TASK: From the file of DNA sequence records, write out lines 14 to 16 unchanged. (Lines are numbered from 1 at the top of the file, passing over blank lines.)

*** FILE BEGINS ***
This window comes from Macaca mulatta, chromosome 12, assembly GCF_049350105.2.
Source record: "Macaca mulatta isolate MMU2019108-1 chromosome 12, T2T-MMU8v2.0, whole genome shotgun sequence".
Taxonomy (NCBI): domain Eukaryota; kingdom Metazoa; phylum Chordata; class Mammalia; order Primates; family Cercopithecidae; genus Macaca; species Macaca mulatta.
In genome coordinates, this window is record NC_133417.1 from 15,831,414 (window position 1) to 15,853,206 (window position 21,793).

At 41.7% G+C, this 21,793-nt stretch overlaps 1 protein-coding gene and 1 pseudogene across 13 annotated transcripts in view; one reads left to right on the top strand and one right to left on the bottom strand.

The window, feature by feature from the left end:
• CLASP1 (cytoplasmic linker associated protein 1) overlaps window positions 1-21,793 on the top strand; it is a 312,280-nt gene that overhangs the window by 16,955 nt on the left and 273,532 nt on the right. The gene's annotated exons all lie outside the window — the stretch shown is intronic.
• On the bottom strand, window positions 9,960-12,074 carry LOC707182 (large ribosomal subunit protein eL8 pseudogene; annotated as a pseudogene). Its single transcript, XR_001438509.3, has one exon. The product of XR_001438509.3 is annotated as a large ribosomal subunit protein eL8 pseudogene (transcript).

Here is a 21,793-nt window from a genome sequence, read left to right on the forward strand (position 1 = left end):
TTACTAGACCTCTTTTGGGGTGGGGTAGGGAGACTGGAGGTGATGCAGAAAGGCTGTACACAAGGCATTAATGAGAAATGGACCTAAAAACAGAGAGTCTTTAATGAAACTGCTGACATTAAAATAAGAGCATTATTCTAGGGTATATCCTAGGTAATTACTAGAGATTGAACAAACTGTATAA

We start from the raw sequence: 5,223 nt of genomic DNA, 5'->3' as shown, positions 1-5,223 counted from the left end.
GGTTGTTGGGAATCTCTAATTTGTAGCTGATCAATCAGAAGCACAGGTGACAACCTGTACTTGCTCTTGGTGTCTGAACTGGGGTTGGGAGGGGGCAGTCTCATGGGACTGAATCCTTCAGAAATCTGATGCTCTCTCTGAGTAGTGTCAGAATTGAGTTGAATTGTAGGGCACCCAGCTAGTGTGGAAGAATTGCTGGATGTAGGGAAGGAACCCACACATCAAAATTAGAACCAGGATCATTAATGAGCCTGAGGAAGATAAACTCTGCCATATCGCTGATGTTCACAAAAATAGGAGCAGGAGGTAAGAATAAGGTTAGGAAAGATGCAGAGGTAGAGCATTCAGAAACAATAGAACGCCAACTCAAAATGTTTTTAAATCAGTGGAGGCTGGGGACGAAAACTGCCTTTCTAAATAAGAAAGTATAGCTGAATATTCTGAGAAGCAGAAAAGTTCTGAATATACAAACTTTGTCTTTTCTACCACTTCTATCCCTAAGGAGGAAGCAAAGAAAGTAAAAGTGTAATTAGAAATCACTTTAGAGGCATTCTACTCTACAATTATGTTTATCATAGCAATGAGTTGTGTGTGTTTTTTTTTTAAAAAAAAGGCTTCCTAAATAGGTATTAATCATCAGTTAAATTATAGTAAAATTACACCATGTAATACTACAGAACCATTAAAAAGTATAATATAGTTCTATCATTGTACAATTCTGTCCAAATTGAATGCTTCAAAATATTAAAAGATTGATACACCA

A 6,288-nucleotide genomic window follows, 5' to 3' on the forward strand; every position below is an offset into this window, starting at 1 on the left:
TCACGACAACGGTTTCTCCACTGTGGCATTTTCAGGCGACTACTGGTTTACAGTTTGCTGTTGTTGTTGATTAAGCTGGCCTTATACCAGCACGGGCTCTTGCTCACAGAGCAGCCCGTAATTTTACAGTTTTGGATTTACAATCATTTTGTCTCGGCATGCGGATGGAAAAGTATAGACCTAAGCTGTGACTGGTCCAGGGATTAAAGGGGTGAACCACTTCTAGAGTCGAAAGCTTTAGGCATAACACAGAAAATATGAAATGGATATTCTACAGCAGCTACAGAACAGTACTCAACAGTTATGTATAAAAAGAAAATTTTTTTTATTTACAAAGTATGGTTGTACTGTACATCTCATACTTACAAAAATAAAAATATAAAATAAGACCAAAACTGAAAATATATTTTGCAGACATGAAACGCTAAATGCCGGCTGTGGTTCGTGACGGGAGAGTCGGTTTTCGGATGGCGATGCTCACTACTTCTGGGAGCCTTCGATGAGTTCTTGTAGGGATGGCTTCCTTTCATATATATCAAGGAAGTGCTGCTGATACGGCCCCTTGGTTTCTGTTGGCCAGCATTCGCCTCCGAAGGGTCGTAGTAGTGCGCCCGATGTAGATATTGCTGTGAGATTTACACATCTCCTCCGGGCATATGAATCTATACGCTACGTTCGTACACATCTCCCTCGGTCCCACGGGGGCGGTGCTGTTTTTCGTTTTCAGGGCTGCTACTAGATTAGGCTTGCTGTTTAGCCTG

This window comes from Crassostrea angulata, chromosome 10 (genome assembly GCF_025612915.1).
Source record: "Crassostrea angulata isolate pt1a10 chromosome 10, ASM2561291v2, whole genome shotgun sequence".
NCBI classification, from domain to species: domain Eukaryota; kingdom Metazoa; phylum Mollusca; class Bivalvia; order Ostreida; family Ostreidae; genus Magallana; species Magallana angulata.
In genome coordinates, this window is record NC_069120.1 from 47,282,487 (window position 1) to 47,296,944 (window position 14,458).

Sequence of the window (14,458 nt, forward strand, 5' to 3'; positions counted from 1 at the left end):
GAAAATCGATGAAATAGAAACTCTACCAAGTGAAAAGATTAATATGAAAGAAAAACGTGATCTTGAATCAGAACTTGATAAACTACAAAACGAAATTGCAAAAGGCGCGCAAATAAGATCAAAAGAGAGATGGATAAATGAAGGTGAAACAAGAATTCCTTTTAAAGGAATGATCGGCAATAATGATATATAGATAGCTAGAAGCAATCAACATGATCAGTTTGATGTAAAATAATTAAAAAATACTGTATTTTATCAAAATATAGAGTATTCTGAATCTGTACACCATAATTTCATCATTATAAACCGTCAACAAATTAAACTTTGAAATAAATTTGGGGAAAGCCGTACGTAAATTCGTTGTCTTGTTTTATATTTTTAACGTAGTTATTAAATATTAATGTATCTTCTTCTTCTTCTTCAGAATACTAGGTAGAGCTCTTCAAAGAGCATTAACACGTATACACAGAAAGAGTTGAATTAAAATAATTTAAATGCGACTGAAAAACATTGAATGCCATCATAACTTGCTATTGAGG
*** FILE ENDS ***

TCACGACAACGGTTTCTCCACTGTGGCATTTTCAGGCGACTACTGGTTTACAGTTTGCTGTTGTTGTTGATTAAGCTGGCCTTATACCAGCACGGGCTCTTGCTCACAGAGCAGCCCGTAATTTTACAGTTTTGGATTTACAATCATTTTGTCTCGGCATGCGGATGGAAAAGTATAGACCTAAGCTGTGACTGGTCCAGGGATTAAAGGGGTGAACCACTTCTAGAGTCGAAAGCTTTAGGCATAACACAGAAAATATGAAATGGATATTCTACAGCAGCTACAGAACAGTACTCAACAGTTATGTATAAAAAGAAAATTTTTTTTATTTACAAAGTATGGTTGTACTGTACATCTCATACTTACAAAAATAAAAATATAAAATAAGACCAAAACTGAAAATATATTTTGCAGACATGAAACGCTAAATGCCGGCTGTGGTTCGTGACGGGAGAGTCGGTTTTCGGATGGCGATGCTCACTACTTCTGGGAGCCTTCGATGAGTTCTTGTAGGGATGGCTTCCTTTCATATATATCAAGGAAGTGCTGCTGATACGGCCCCTTGGTTTCTGTTGGCCAGCATTCGCCTCCGAAGGGTCGTAGTAGTGCGCCCGATGTAGATATTGCTGTGAGATTTACACATCTCCTCCGGGCATATGAATCTATACGCTACGTTCGTACACATCTCCCTCGGTCCCACGGGGGCGGTGCTGTTTTTCGTTTTCAGGGCTGCTACTAGATTAGGCTTGCTGTTTAGCCTG

This window comes from Crassostrea angulata, chromosome 10 (genome assembly GCF_025612915.1).
Source record: "Crassostrea angulata isolate pt1a10 chromosome 10, ASM2561291v2, whole genome shotgun sequence".